Unequal access to health care is a major factor in keeping people in poverty, the Joint United Nations Program on HIV/AIDS (UNAIDS) said in a press release issued at the World Economic Forum in Davos, Switzerland on Tuesday.
UNAIDS called health a right and urged governments to guarantee everyone access to health care. The release stated that at least half of the world’s population currently lacks access to essential health services.
Nearly 100 million people each year are pushed into extreme poverty — living on $1.90 or less a day — due to health care costs, according to a 2017 study from the World Bank and the World Health Organization.
“The right to health is eluding the poor and people trying to lift themselves out of poverty are being crushed by the unacceptably high costs of health care,” Winnie Byanyima, executive director of UNAIDS, said in the press release. “The richest 1% benefit from cutting-edge science while the poor struggle to get even basic health care.
Lack of health care affects already-marginalized populations, such as women and migrants. AIDS-related illnesses are the biggest killer of women of reproductive age in sub-Saharan Africa, according to UNAIDS.
Every year 100 million people are pushed into extreme #poverty paying for health care. That’s three people every second. Health cannot be a privilege of the rich. It is a human right that belongs to all. #HealthForAll#WEF2020#WEF20#Davos2020#SDGs#UHC#FightInequalitypic.twitter.com/OJC1BO7hx1— Winnie Byanyima (@Winnie_Byanyima) January 21, 2020
"Publicly financed health care is the greatest equalizer in society," Byanyima said. "When health spending is cut or inadequate, it is poor people and people on the margins of society, especially women and girls, who lose their right to health first, and they have to bear the burden of caring for their families."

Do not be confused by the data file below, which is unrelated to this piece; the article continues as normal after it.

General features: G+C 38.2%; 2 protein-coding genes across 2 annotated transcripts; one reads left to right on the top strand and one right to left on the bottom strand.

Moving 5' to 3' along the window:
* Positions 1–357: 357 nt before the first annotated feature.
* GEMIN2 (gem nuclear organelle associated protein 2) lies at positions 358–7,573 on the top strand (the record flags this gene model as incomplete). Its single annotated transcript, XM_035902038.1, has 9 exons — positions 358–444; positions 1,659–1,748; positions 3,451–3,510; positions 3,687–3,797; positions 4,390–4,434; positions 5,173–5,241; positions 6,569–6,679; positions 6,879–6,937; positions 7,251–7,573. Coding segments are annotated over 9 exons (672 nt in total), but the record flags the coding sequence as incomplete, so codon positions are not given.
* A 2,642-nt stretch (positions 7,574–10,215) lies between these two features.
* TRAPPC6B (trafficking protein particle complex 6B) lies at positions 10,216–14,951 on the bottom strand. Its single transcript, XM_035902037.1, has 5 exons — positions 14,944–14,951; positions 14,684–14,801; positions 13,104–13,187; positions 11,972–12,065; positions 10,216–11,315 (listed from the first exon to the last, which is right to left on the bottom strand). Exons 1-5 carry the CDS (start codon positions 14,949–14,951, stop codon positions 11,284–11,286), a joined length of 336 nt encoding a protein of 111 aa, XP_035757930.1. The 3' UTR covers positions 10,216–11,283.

The press release called unequal access to health care “a political choice,” noting that many countries, such as the United States, do not invest a large sum of money, in proportion to their gross domestic product, on health services. It also cited corporate tax avoidance and profit shifting as a major impediment in developing nations being able to invest in health care, with developing countries losing between $150 and $500 billion each year due to these corporate practices.
Securing good health and well-being for all is currently one of the UN’s top sustainable development goals, and the organization has called for universal health care for all by 2030.
Extreme poverty has come under the spotlight at Davos this year. On Tuesday, Priyanka Chopra Jonas called on the world’s billionaires to “Give While You Live,” by donating a greater share of their wealth in order to combat global poverty. And a recent report from Oxfam International found that the world’s billionaires now have as much wealth as over half the population.